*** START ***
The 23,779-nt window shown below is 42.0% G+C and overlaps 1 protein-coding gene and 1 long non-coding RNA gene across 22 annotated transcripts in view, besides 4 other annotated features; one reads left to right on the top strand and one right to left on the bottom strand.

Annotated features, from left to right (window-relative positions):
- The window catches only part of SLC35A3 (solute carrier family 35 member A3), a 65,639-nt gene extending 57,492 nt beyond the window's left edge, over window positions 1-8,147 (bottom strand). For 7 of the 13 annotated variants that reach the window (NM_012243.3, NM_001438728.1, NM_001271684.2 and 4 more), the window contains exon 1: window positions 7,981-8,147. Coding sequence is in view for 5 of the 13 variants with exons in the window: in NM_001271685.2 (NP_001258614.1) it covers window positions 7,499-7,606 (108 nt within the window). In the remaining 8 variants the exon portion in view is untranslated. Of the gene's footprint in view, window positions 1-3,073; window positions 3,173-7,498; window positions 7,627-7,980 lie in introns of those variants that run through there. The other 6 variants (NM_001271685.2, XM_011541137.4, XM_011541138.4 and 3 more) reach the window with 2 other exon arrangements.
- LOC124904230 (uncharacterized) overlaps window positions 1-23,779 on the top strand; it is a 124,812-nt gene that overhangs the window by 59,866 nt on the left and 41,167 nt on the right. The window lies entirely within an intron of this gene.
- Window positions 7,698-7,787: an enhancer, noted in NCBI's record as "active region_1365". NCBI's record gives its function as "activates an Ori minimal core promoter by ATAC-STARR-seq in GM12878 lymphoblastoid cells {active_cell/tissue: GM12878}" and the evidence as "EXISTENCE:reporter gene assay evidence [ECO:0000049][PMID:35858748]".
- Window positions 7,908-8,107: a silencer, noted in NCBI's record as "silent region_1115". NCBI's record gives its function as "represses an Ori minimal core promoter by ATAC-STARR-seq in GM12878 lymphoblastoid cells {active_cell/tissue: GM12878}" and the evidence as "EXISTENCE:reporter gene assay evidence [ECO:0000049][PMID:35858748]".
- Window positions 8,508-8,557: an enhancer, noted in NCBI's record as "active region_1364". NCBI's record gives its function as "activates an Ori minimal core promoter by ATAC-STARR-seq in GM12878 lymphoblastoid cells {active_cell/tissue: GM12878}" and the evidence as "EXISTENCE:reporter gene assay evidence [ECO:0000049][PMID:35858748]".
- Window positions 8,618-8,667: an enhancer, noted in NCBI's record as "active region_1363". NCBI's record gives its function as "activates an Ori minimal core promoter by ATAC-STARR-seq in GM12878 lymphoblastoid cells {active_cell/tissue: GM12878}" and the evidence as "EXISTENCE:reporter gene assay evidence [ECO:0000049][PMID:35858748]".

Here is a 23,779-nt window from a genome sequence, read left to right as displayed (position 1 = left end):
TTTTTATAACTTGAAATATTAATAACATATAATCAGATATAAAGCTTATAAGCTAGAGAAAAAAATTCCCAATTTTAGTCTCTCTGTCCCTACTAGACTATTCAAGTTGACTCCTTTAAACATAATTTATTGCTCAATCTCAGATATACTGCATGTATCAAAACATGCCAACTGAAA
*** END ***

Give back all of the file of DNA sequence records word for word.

The 23,779-nt window shown below is 42.0% G+C and overlaps 1 protein-coding gene and 1 long non-coding RNA gene across 22 annotated transcripts in view, besides 4 other annotated features; one reads left to right on the top strand and one right to left on the bottom strand.

Annotated features, from left to right (window-relative positions):
- The window catches only part of SLC35A3 (solute carrier family 35 member A3), a 65,639-nt gene extending 57,492 nt beyond the window's left edge, over window positions 1-8,147 (bottom strand). For 7 of the 13 annotated variants that reach the window (NM_012243.3, NM_001438728.1, NM_001271684.2 and 4 more), the window contains exon 1: window positions 7,981-8,147. Coding sequence is in view for 5 of the 13 variants with exons in the window: in NM_001271685.2 (NP_001258614.1) it covers window positions 7,499-7,606 (108 nt within the window). In the remaining 8 variants the exon portion in view is untranslated. Of the gene's footprint in view, window positions 1-3,073; window positions 3,173-7,498; window positions 7,627-7,980 lie in introns of those variants that run through there. The other 6 variants (NM_001271685.2, XM_011541137.4, XM_011541138.4 and 3 more) reach the window with 2 other exon arrangements.
- LOC124904230 (uncharacterized) overlaps window positions 1-23,779 on the top strand; it is a 124,812-nt gene that overhangs the window by 59,866 nt on the left and 41,167 nt on the right. The window lies entirely within an intron of this gene.
- Window positions 7,698-7,787: an enhancer, noted in NCBI's record as "active region_1365". NCBI's record gives its function as "activates an Ori minimal core promoter by ATAC-STARR-seq in GM12878 lymphoblastoid cells {active_cell/tissue: GM12878}" and the evidence as "EXISTENCE:reporter gene assay evidence [ECO:0000049][PMID:35858748]".
- Window positions 7,908-8,107: a silencer, noted in NCBI's record as "silent region_1115". NCBI's record gives its function as "represses an Ori minimal core promoter by ATAC-STARR-seq in GM12878 lymphoblastoid cells {active_cell/tissue: GM12878}" and the evidence as "EXISTENCE:reporter gene assay evidence [ECO:0000049][PMID:35858748]".
- Window positions 8,508-8,557: an enhancer, noted in NCBI's record as "active region_1364". NCBI's record gives its function as "activates an Ori minimal core promoter by ATAC-STARR-seq in GM12878 lymphoblastoid cells {active_cell/tissue: GM12878}" and the evidence as "EXISTENCE:reporter gene assay evidence [ECO:0000049][PMID:35858748]".
- Window positions 8,618-8,667: an enhancer, noted in NCBI's record as "active region_1363". NCBI's record gives its function as "activates an Ori minimal core promoter by ATAC-STARR-seq in GM12878 lymphoblastoid cells {active_cell/tissue: GM12878}" and the evidence as "EXISTENCE:reporter gene assay evidence [ECO:0000049][PMID:35858748]".

Here is a 23,779-nt window from a genome sequence, read left to right as displayed (position 1 = left end):
TTTTTATAACTTGAAATATTAATAACATATAATCAGATATAAAGCTTATAAGCTAGAGAAAAAAATTCCCAATTTTAGTCTCTCTGTCCCTACTAGACTATTCAAGTTGACTCCTTTAAACATAATTTATTGCTCAATCTCAGATATACTGCATGTATCAAAACATGCCAACTGAAA